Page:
THIS farm has been neglected while waiting for a new owner, and Nature has not stood upon ceremony in reclaiming her own.
Bracken sweeps along the open ground while woodland stretches are dark and devoid of cover, all plant life shaded out except here and there where a tree has fallen.
Thin sour soil, this, held together in places by heather and eroded by the wind into patches, by the sun into cracks. Now rain runs down the gaps, but not enough to seal them.
The river is nearby, and a tributary cuts across a corner of the farm, doing little good in its silted-up present form, though the diggers are here now to open up a pond, and pipes will be installed to stop the floodwater washing off more soil.
You could not grow crops on this if you wanted to: it is grazing land, which is the best use for poor-quality hungry soil.
As a side-effect, wild flowers grow, which bring in flocks of insects to feed flocks of birds. The shower pimples grey water on the surface of the work so far.
Pylons march across the land: a problem or not depending how sensitive you are to the hum and emanations.
They have their own angular looks, but I don’t like to walk under them, and most animals avoid them too if they have the chance.
There are rabbits here, which is why I am, two badger setts, one of which is active, and I am not sure how many fox earths and where because I have not yet walked the land enough.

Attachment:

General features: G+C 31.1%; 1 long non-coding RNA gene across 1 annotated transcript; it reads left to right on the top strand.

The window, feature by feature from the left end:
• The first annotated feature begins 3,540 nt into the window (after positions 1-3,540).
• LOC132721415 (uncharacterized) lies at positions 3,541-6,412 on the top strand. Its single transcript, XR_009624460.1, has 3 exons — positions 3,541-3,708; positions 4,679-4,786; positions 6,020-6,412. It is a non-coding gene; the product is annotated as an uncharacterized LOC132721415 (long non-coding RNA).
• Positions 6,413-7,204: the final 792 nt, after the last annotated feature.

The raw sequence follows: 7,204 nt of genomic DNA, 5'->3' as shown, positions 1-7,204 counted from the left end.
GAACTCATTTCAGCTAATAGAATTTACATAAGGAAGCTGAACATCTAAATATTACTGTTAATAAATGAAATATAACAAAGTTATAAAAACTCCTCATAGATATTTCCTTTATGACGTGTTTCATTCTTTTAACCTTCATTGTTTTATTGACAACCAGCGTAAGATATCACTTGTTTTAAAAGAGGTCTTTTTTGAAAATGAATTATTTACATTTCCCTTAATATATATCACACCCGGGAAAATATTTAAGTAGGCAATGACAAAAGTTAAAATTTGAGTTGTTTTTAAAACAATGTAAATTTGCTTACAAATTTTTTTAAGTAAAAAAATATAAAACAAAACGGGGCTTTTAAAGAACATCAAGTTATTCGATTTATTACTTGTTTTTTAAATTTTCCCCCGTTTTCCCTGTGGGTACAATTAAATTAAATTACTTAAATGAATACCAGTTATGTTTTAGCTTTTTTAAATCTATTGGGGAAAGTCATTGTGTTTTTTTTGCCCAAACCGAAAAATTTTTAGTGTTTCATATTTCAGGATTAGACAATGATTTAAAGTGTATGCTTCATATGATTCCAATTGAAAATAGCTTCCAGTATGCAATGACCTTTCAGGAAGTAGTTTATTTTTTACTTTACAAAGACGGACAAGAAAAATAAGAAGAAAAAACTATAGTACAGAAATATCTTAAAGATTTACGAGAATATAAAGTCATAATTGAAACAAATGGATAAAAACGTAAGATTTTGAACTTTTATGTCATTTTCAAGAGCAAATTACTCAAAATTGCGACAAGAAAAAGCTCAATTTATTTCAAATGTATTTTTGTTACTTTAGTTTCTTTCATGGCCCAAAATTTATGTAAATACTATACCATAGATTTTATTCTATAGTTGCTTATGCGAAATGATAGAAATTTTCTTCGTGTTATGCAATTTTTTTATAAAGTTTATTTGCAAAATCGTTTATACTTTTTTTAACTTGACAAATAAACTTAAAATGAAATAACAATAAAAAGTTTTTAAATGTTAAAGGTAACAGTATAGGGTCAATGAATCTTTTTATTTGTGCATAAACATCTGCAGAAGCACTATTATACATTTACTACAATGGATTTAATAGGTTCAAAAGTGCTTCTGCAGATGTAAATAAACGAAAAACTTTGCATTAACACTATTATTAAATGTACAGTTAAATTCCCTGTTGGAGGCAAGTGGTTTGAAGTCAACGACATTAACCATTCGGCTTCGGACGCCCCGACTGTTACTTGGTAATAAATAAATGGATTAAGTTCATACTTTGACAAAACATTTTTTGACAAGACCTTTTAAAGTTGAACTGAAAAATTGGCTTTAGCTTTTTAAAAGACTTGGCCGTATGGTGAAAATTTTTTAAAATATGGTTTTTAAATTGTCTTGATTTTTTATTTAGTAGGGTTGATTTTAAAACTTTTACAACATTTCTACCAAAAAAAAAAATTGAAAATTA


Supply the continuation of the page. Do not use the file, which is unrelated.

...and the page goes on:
You need to go over land so many times to pick up the feel, the warp and weft of it. The farm is waiting for its future.
The new fences are partly built: the old fence staggers gap-toothed along the boundaries, the ditches overgrown, barbed wire much in evidence. Here rubbish has been tipped and deep ruts show the to and fro of people who have no business here.
Now the gates have been replaced at either end, and when the fence is complete, maybe the rubbish can go as well. So much to be done, and this is just the land: the house and the buildings need some care as well.
Here at the edge of a puddle are deer prints; two sets large and one set tiny. They will enjoy the pond, I think, for it has been given gentle slopes for animals to come and drink in safety.
In winter, this land lies heavy, as evidenced by the coarse grasses and sedges, but when the ditches run again, the mud will not be quite so bad.
Here lies a derelict caravan, slewed on its axels deeply into the ruts. More work for someone. It would make a good wildlife-watching base if it were not such an eyesore. The shower stops and humidity rises, plus a host of biting insects.
Along the ridge goes the single footpath, the passing of humanity once again marked by litter. It is not such a popular path, but may become so in time, once the flooding becomes less.
It is honeycombed with rabbit workings down the side, which is useful from my point of view because if you want to reduce rabbit numbers you need to be able to get at where they live.
The rabbits are useful to another as well, for a fox is creeping down the hedgeline, intent on his hunting and heeding me not at all.
Small rabbits spill suddenly through the grass as he pounces, crunches, swallows and moves on.
I am alone today with no dog to restrain from chasing the fox, so I stand and watch him hunt for quite a while, until the midges get too much for me and I start on my way back to the far gates.